What is Computed Tomography
This new type of mammography produces a 3-D image of the breast, providing doctors with a clearer view through overlapping breast tissue. The result is a more detailed picture, making breast abnormalities easier to see, even in dense tissue.
Tomosynthesis improves the radiologists' ability to detect potential breast cancers by helping to pinpoint the size, shape and location of abnormalities. This helps the radiologist distinguish harmless structures from tumors, leading to fewer false positives, fewer call-backs and less anxiety for women.
Tomosynthesis builds upon the success of digital mammography and was recently shown to improve rate of cancer detection and reduce the number of unnecessary call-backs in an article published in the Journal of the American Medical Association, June 2014. Experts believe that this method will soon become the gold standard in breast cancer screening and detection. It is now used as a complement to conventional 2-D mammography for patients receiving a screening mammogram.
Advanced 3-D Mammography Can Lead To Easier, Earlier Detection of Breast Cancer
Conventional mammography images the entire breast in one exposure, which can result in abnormalities remaining hidden by overlapping tissue. Tomosynthesis, like a computed tomography (CT) scan, takes images from multiple angles and uses computer processing to build these “slices” into a three-dimensional image that a radiologist can manipulate, examining each slice individually for a more thorough examination. The resulting advantages include:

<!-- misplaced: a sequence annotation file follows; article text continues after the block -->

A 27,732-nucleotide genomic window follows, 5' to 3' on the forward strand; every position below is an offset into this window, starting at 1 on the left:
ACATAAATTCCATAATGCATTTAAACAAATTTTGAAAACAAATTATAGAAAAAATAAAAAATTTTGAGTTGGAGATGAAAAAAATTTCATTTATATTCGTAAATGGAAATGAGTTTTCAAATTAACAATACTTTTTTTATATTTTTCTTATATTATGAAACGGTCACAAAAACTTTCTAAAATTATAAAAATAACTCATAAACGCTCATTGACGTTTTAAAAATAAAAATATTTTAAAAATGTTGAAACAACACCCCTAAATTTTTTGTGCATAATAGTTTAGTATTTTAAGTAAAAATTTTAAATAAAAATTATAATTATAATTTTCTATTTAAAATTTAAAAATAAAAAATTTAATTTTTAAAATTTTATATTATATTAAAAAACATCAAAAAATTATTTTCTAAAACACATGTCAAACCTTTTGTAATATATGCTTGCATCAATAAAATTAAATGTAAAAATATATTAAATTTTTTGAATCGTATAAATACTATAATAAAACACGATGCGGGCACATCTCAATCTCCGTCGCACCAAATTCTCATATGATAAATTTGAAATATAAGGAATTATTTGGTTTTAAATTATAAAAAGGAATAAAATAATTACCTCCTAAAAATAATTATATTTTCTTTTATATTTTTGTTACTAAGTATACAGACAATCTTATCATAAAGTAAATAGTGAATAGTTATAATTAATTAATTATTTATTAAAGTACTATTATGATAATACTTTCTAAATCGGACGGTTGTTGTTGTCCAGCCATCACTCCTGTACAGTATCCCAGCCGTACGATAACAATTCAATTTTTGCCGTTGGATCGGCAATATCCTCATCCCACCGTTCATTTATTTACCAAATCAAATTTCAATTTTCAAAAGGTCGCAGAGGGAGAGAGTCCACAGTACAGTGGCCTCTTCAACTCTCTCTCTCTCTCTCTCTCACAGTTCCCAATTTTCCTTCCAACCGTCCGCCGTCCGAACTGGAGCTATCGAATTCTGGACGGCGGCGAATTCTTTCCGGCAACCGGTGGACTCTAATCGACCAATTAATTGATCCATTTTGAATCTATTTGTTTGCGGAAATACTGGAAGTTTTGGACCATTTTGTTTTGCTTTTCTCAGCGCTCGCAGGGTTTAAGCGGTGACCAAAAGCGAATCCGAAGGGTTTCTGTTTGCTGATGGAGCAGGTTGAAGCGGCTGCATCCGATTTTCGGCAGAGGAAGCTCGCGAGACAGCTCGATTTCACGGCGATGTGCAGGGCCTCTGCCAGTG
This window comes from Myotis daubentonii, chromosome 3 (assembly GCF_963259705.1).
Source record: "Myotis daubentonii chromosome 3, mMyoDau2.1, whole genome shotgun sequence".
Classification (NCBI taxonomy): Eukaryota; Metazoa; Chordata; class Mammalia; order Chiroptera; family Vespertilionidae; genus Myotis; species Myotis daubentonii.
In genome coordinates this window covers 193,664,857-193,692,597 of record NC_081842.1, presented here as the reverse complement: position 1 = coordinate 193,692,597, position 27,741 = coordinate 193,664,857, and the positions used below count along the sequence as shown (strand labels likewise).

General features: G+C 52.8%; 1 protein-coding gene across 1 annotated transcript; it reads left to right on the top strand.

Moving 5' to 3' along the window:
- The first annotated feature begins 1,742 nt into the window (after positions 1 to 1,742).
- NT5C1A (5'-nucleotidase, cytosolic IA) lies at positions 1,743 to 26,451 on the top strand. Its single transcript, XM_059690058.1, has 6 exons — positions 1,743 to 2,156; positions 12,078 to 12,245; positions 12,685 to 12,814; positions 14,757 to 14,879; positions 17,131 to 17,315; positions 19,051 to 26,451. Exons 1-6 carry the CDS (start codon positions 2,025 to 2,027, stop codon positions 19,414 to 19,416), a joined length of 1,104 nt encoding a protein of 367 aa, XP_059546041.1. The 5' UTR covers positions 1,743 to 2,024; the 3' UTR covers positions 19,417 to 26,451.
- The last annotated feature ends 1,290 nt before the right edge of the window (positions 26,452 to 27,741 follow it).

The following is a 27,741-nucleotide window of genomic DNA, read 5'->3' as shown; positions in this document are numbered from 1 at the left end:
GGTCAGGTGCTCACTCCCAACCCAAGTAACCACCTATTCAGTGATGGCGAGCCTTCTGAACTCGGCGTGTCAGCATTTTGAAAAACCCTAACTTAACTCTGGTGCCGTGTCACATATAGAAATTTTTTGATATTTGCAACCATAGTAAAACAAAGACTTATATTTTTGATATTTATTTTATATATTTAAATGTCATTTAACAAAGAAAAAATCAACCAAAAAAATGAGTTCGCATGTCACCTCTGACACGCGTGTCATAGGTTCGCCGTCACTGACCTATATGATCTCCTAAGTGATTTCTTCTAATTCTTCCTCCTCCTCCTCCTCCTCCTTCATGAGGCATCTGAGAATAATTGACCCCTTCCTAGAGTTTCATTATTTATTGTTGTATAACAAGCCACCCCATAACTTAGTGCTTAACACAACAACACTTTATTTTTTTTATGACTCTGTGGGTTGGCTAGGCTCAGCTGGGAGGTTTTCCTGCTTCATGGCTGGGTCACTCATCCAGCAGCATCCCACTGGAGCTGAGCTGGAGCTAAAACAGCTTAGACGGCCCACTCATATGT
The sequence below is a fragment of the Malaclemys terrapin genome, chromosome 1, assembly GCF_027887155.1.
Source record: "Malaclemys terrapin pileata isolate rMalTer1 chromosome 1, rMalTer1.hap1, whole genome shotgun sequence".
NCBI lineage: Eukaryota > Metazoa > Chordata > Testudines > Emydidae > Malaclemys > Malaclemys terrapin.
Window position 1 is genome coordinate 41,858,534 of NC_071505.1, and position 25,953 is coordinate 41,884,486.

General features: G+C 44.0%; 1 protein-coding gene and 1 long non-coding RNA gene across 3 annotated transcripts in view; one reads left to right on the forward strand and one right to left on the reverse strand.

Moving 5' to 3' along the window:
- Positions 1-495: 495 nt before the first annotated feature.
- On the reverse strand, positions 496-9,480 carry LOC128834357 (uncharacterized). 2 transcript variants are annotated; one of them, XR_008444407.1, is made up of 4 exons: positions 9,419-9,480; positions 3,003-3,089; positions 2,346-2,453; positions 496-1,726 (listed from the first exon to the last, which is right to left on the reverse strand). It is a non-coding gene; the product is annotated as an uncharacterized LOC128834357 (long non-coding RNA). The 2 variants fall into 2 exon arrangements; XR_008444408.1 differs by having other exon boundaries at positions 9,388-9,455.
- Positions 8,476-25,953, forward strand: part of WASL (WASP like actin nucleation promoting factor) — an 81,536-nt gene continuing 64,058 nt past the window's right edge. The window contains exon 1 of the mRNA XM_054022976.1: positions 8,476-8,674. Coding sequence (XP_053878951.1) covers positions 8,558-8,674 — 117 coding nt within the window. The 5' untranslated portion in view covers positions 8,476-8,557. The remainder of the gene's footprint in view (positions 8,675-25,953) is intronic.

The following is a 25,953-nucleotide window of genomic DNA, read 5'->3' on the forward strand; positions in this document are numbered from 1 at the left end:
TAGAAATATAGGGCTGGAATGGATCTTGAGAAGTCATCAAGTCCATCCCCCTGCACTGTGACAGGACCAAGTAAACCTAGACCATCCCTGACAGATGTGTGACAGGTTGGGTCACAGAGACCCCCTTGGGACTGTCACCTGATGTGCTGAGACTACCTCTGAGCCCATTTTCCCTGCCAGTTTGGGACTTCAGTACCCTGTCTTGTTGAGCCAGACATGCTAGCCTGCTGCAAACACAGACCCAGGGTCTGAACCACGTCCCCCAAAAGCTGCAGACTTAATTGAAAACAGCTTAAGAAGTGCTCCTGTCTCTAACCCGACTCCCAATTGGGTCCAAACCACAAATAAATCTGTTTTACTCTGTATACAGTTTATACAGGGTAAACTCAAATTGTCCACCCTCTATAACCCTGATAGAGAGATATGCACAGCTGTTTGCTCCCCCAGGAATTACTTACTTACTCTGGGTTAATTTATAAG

- Fewer callbacks: Tomosynthesis can help radiologists reduce false alarms. For example, a three-dimensional view can prove that a spot that looked questionable in a mammogram screening is really no cause for concern. This leads to fewer callbacks, additional scans and biopsies.
- Earlier detection: With tomosynthesis, additional images of the breast are taken and synthesized into a 3-D data set, much like a CT scan. This finer detail works to detect cancers earlier than standard mammography.
- Better visualization: Three-dimensional images help radiologists see the size, shape and location of an abnormality. In a 2-D mammogram, it could be hidden.
- More comprehensive care: When cancer is detected in one breast, 15 percent of women have another tumor in the same breast or in the other breast. Tomosynthesis screens the whole breast, not just the problem area.
Easier detection: By reducing the effects of overlapping breast tissue which can hide small tumors, tomosynthesis can make a breast abnormality easier to see.
What to Expect From a Tomosynthesis Exam
A tomosynthesis exam may be used as a screening tool in conjunction with traditional 2-D digital mammography. As with a digital mammogram, the technologist will take images from different angles.
During the tomosynthesis portion of the exam, the X-ray arm of the mammography machine makes a quick arc over the breast, taking a series of breast images at a number of angles.
The whole procedure should take approximately the same amount of time as that of a traditional digital mammogram, and the patient experience is very similar.